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The Blonde from Brooklyn (1945)

Approved  |   |  Musical  |  21 June 1945 (USA)
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Ratings: 5.5/10 from 38 users  
Reviews: 3 user

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(original screenplay)
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Cast overview:
Bob Haymes ...
Dixon Harper (as Robert Stanton)
Lynn Merrick ...
Susan Parker aka Susanna Bellwithers
Thurston Hall ...
'Colonel' Hubert Farnsworth
Mary Treen ...
Diane Peabody


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Release Date:

21 June 1945 (USA)  »

Also Known As:

Loura de Brooklyn  »

Company Credits

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Technical Specs

Sound Mix:

Aspect Ratio:

1.37 : 1
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User Reviews

Okay time killer
5 January 2007 | by (United States) – See all my reviews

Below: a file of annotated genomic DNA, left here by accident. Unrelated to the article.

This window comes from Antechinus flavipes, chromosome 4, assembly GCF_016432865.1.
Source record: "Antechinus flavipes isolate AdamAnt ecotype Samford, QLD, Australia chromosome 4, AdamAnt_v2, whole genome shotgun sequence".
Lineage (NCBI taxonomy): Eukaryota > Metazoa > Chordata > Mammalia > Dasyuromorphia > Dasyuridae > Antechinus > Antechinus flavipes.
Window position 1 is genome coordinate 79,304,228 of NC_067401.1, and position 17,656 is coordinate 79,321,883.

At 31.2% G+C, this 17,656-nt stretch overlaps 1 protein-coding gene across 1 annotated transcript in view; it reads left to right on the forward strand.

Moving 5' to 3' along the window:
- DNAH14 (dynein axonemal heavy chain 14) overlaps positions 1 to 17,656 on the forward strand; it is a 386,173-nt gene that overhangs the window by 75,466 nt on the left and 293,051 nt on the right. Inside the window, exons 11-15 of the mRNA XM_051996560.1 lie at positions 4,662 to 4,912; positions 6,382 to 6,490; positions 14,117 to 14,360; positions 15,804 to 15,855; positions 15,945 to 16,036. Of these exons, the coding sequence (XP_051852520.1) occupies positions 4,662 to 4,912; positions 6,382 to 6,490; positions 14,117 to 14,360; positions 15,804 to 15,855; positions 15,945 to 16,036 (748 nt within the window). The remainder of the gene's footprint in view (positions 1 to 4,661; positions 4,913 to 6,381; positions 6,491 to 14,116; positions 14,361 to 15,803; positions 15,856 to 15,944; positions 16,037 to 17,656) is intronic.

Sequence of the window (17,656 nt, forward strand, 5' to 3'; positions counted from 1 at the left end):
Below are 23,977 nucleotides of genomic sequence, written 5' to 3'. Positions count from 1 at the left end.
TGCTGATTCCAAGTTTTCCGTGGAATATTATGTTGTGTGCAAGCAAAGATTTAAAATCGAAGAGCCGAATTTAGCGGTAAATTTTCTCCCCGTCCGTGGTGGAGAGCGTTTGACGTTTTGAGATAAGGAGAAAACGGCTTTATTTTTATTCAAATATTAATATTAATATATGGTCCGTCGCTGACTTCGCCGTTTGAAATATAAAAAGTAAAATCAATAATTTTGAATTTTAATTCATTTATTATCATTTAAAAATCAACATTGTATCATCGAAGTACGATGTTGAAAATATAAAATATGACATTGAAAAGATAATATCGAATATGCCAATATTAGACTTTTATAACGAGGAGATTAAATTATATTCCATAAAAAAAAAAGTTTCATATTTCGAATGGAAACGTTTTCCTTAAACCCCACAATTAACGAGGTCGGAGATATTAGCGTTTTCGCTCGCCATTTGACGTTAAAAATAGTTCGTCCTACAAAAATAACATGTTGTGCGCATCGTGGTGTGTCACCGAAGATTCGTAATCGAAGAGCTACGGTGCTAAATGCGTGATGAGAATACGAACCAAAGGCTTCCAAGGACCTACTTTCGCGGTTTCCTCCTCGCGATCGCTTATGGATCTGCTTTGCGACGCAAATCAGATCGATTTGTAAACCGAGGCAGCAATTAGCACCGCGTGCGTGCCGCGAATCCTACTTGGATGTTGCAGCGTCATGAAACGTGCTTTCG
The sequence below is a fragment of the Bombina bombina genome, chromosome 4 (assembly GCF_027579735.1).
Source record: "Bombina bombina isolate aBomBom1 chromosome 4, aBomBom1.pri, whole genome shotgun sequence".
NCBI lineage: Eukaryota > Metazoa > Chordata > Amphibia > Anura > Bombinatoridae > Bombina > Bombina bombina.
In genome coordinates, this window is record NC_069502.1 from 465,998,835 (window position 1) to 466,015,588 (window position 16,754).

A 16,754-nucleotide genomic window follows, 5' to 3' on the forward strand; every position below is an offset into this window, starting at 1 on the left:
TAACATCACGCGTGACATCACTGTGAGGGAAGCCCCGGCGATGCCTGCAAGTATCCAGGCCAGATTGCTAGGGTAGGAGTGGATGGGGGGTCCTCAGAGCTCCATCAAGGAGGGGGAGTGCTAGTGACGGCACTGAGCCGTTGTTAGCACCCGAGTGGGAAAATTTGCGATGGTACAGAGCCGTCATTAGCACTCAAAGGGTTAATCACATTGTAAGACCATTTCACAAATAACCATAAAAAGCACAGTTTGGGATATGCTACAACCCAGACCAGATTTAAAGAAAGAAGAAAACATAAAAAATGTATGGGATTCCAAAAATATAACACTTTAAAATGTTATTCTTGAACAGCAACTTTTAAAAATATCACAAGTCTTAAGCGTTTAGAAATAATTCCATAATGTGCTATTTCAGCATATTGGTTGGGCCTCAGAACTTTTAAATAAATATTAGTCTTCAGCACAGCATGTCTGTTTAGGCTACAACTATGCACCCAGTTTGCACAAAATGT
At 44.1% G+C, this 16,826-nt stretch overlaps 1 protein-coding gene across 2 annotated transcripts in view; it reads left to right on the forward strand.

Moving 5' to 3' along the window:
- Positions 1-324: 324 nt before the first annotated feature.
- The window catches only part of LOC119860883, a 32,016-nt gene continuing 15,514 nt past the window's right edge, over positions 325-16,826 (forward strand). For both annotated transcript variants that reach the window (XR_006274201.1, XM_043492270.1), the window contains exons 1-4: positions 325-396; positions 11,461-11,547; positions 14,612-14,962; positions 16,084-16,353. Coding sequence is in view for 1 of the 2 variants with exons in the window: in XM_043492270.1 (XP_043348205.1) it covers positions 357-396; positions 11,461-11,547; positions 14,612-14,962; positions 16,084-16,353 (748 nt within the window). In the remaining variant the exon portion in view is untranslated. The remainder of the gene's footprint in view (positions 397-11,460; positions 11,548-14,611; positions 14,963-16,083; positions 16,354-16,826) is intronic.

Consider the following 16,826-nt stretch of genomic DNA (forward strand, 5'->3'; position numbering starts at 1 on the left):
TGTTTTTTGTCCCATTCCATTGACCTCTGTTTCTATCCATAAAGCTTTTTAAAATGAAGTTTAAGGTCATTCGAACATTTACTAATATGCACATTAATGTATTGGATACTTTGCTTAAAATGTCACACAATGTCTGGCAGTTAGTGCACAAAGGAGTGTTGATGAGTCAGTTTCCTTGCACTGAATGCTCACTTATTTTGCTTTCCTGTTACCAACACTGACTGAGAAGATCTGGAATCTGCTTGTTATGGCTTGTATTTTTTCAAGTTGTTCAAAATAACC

Nothing special here. Robert Stanton plays a crooner looking for a gig singing on the radio for a sponsor named "Plantation Coffee." Considering the name of the company, he figures playing a "southerner" will get him the job, and he ropes singer Lynn Merrick into the idea with him (since he'd accidentally helped her lose her job earlier as a jukebox girl). But they find they need a coach and that's where Thurston Hall comes in as "The Colonel." He's a hustler himself and is willing to coach them in Southern ways in exchange for a "stipend." It looks like the kids get the gig, but complications ensue when the phony Southern-style name that the Colonel has given Merrick, "Bellwether", turns out to be mistakenly attached to an $800,000 inheritance. Merrick can't live with the fraud, so frantic farce ensues as she and the Colonel and Stanton attempt to find a way out of it, including a phony heir-for-hire (Matt Willis--an actor with a very goofy-looking puffed-out mouth). Of course everything works out in the end for all concerned. The title of the film is off: it should be called "A Southern Belle from Brooklyn" since the actual title is meaningless with regards to the story. Incidentally, Stanton is the brother of famed vocalist Dick Haymes and is also sometimes credited as Bob Haymes. He had a good speaking and singing voice, and okay looks, but his film and singing career never took off. But he did write the beautiful and successful song "That's All." As for this film, it certainly didn't help his career and for today's audiences it's dated and trivial (the jukebox-girl job especially a head scratcher for present-day viewers). It's a passable entertainment, nothing more.

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